Brioni is expanding its business in a more fashion-oriented direction under men’s designer Brendan Mullane, the brand’s first creative director. The company was acquired in 2011 by French luxury conglomerate PPR — a deal that highlights the appeal of Italian high-end men’s wear labels for international groups.
“International luxury brands need to have a strong production support — which Italian manufactures can guarantee — to succeed, especially in emerging markets,” said Alessandro Narduzzi, ceo of Treviso-based Pier SpA, which produces the collection of several upscale men’s wear brands, including Dior Homme, Dries Van Noten, Kris Van Assche and Saint Laurent.
“To succeed in the men’s fashion business, it’s fundamental to find the perfect combination between wearability and high-quality fabrics,” said Narduzzi, who also highlighted the importance of keeping a constant eye on pricing. “The real ‘Made in Italy’ [merchandise], realized with the proper expertise, features accessible prices that are totally in line with the markets’ needs.”
And the bottom line is, after all, business. Since its first edition in 1972, Florence-based international trade show Pitti Uomo has boosted both the business and the international visibility of Italian tailored clothing companies.
“From the beginning, we have worked to support Italian companies focused on formal men’s wear,” said Raffaello Napoleone, ceo of Pitti Uomo parent Pitti Immagine, referring to firms such as Corneliani, Canali and Pal Zileri. “All the big global groups, which are our country’s driving forces, owe a lot to Pitti, because it has been an important place to train themselves and get prepared to face international markets.”
@tradesy is turning the concept of a showroom upside down with its new space in Santa Monica. Here, the company plans to hold events, art exhibits and a showcase rare fashion pieces like this Louis Vuitton boxing set. Get all the details on Tradesy’s first showroom on WWD.com. #wwdnews
Spotted last night at the @erdem x @hm launch event: Kate Bosworth, Rashida Jones, Kirsten Dunst and Selma Blair. The party, which took place in LA, also marked the opening of their pop-up shop. “I was interested in creating a collection that wasn’t in any way disposable. It was about pieces you’d create and keep forever, things that have a permanence to it,” designer Erdem Moralioglu said. #wwdeye (📷: Katie Jones)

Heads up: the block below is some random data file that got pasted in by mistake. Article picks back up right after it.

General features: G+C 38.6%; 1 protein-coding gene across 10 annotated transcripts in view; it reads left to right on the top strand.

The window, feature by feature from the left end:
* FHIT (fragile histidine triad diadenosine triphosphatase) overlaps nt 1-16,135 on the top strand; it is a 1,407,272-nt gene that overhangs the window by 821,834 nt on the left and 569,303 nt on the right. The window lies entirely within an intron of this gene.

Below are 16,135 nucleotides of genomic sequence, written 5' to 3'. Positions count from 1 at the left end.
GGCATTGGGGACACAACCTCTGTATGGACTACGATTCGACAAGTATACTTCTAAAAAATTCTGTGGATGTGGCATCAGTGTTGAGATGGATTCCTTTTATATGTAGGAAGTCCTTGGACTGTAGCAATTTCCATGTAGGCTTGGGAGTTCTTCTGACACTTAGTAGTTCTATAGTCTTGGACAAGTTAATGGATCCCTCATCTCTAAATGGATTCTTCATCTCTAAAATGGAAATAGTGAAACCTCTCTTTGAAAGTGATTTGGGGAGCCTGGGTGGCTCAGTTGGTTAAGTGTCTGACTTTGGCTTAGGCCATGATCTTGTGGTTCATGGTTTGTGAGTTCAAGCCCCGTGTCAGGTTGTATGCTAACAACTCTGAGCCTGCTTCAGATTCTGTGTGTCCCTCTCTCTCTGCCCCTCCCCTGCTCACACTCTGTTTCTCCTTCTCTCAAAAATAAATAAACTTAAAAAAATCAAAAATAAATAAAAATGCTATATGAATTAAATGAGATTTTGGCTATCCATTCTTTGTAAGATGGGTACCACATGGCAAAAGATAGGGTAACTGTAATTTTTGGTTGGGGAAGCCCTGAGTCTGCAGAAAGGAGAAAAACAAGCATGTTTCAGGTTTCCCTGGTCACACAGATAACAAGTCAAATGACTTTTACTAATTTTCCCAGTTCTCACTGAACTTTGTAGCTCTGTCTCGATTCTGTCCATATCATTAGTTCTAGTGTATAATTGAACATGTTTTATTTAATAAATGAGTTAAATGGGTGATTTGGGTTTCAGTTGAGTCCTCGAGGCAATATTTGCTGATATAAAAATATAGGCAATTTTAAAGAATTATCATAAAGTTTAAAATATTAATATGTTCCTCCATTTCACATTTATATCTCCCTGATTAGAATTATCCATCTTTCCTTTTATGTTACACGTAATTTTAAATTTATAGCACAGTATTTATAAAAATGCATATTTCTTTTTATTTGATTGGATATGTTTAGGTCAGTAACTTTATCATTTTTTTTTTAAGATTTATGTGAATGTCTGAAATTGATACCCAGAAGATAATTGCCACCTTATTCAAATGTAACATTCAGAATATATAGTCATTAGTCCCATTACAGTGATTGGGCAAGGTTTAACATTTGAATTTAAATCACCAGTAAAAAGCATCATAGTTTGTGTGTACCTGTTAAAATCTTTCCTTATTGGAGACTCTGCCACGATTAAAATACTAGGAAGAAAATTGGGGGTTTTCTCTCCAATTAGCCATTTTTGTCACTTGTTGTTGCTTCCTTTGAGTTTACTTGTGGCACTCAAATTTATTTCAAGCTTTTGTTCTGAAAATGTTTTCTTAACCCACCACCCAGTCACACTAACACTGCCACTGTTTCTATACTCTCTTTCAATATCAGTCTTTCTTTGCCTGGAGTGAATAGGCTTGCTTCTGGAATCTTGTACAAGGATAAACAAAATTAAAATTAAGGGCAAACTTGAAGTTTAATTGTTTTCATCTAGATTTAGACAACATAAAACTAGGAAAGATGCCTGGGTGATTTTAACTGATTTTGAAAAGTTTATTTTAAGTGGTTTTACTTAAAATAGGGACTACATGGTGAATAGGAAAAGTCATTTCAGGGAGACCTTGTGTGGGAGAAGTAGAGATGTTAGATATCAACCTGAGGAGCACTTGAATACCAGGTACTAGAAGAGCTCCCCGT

Renee Zellweger in yellow in 2001 and again in 2017. Chosen as one of the 12 @pantone Leading Spring Colors (and dubbed “Meadowlark”), it only makes sense that the bright hue stands the test of time and is making a resurgence this season, seen already on stars like @blakelively and @gigihadid. (📷: Donato Sardello & @rexfeatures) #wwdfashion #tbt
Dior’s 70th anniversary celebration continues with a new exhibition at the Royal Ontario Museum in Toronto. “Christian Dior,” which is scheduled to run through March 18, takes a look at the founders tenure from 1947 to 1057 and feature 40 designs. Pictured here is an evening gown from the Ailée, fall 1948-49 haute couture collection. #wwdfashion (📷: Brian Boyle)
As one of the most recognizable models in the world, Christy Turlington Burns has an insider’s view of the fashion industry and the allegations of sexual harassment swirling around it. “I can say that harassment and mistreatment have always been widely known and tolerated in the industry. The industry is surrounded by predators who thrive on the constant rejection and loneliness so many of us have experiences at some point in our careers,” Turlington told WWD, along with her suggestions for how the modeling world should protect younger women and men. Read more on WWD.com. Link in bio. (📷: Tony Palmieri) #wwdnews
@asics America has tapped a new brand ambassador: famed DJ/record producer @steveaoki. This initiative is intended to set the tone for the new brand identity and philosophy and will include partnerships with influencers and in-store and off-line activations that will continue into next year. This is Asics’ most significant marketing effort in two decades, and is expected to attract younger consumers to the brand. #wwdfashion
24-year-old Jean Prounis is redefining the rules of jewelry. Formerly a studio assistant to Jemima Kirke and a design apprentice at Ghuran, she focuses on handcrafted subtleties and ancient goldsmithing techniques. “There was a really sterile feel in the environment and I wanted to have jewelry with character that shapes how you wear it everyday,” Prounis said. Each piece is hand made in New York, either by Prounis or three other jewelers in the district. #wwdfashion
“These collections continue to build on that vision, empowering differently abled adults to express themselves through fashion,” said @tommyhilfiger of his line of adaptive apparel, which launches today. The line consists of 37 men’s and 34 women’s styles based upon the pieces from the spring Tommy Hilfiger sportswear collection. #wwdnews